#MGChangemakers - Episode 2: THE 21-YEAR JOURNEY OF CHANGE | Driving India Into Future
Live Now #MGChangemakers Episode 2 : Touched by poverty, untouchability and atrocities against Musahar- the Mahadalit community of Bihar, Padma Shri Sudha Varghese decided to dedicate her life for their upliftment. Watch the video to learn about her inspirational journey & how she is ‘Driving India Into The Future’. #MGChangemakers powered by MG Motor India and supported by United Nations India. Show your support by donating now: http://bit.ly/Milap-MGChangemakersPosted by TheBetterIndia on Wednesday, July 18, 2018
Hailing from Aurangabag, the 15 year old Tejaswini Sagar, faced an anxious start in the last round of the Under-15 World School Chess Championship, requiring the win in order to claim the championship as her own. Bogged down by an early defeat by a fellow citizen, Isha Sharma, wherein she fell prey to an opening trap, Tejaswini took it in her stride and pushed through the other rounds. Tejaswini scored seven points out of a possible nine, having won six, drawn two and lost one game.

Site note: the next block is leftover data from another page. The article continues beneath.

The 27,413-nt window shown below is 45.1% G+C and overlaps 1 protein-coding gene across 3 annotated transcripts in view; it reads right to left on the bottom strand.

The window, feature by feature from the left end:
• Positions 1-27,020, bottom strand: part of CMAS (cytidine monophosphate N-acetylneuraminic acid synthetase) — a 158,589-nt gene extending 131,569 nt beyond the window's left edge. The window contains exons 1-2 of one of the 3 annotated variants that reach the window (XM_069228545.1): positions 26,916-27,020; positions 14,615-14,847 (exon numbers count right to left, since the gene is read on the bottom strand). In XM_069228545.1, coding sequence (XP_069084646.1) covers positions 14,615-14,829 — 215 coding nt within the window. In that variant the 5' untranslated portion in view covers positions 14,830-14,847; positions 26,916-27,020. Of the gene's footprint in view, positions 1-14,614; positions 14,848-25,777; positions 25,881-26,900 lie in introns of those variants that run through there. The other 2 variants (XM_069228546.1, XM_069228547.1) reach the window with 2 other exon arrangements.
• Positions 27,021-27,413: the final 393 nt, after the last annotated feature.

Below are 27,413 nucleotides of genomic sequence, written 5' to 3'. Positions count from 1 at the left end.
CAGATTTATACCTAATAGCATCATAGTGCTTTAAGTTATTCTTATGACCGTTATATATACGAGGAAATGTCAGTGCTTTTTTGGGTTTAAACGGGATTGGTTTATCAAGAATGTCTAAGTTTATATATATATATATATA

In her last round, she faced the young Sri Lankan chess player, Kavinya Miyuni Rajapaksa. According to the Times of India, Tejaswini played a fierce game with an advance strike made on the main lines of Rajapaksa. Taking advantage of her opponent’s frail preparation, Tejaswini was able to wrap up the game in under two hours owing to a blocked queen of Rajapaksa. Her win was facilitated when the overnight leader Irina Barbayeva of Russia lost in her final battle against Alisa Kozybayeva of Kazakhstan.
She was quoted saying, “I think I made it very difficult for myself after losing to Isha but luckily I did not give up hope. In the end, the last round result on top board was in my favour, even if that had ended in a draw.”
Two other chess players made the country proud, with Anand Nadar earning the silver medal in under-15 open category and Saloni Sapole also winning her silver title in the under-17 girls’ section.